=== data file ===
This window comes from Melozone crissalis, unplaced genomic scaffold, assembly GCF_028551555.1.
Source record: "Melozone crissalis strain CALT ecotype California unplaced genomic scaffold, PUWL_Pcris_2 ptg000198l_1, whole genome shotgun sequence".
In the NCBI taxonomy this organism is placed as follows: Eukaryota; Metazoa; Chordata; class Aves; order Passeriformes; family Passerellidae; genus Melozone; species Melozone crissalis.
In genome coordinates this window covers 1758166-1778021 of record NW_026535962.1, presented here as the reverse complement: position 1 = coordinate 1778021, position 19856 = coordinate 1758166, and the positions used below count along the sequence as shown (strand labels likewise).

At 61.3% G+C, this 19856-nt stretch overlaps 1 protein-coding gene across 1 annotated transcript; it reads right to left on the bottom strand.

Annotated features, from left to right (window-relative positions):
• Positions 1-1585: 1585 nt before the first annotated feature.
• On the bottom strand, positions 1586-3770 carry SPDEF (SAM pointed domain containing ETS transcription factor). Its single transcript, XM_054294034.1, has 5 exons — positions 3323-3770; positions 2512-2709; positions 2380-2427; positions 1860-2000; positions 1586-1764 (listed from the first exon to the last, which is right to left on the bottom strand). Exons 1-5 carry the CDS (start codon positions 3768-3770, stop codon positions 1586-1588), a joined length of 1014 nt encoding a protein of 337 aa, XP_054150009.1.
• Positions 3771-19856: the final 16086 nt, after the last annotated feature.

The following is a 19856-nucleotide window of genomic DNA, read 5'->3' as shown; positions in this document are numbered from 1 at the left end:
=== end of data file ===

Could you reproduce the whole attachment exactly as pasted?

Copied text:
This window comes from Melozone crissalis, unplaced genomic scaffold, assembly GCF_028551555.1.
Source record: "Melozone crissalis strain CALT ecotype California unplaced genomic scaffold, PUWL_Pcris_2 ptg000198l_1, whole genome shotgun sequence".
In the NCBI taxonomy this organism is placed as follows: Eukaryota; Metazoa; Chordata; class Aves; order Passeriformes; family Passerellidae; genus Melozone; species Melozone crissalis.
In genome coordinates this window covers 1758166-1778021 of record NW_026535962.1, presented here as the reverse complement: position 1 = coordinate 1778021, position 19856 = coordinate 1758166, and the positions used below count along the sequence as shown (strand labels likewise).

At 61.3% G+C, this 19856-nt stretch overlaps 1 protein-coding gene across 1 annotated transcript; it reads right to left on the bottom strand.

Annotated features, from left to right (window-relative positions):
• Positions 1-1585: 1585 nt before the first annotated feature.
• On the bottom strand, positions 1586-3770 carry SPDEF (SAM pointed domain containing ETS transcription factor). Its single transcript, XM_054294034.1, has 5 exons — positions 3323-3770; positions 2512-2709; positions 2380-2427; positions 1860-2000; positions 1586-1764 (listed from the first exon to the last, which is right to left on the bottom strand). Exons 1-5 carry the CDS (start codon positions 3768-3770, stop codon positions 1586-1588), a joined length of 1014 nt encoding a protein of 337 aa, XP_054150009.1.
• Positions 3771-19856: the final 16086 nt, after the last annotated feature.

The following is a 19856-nucleotide window of genomic DNA, read 5'->3' as shown; positions in this document are numbered from 1 at the left end: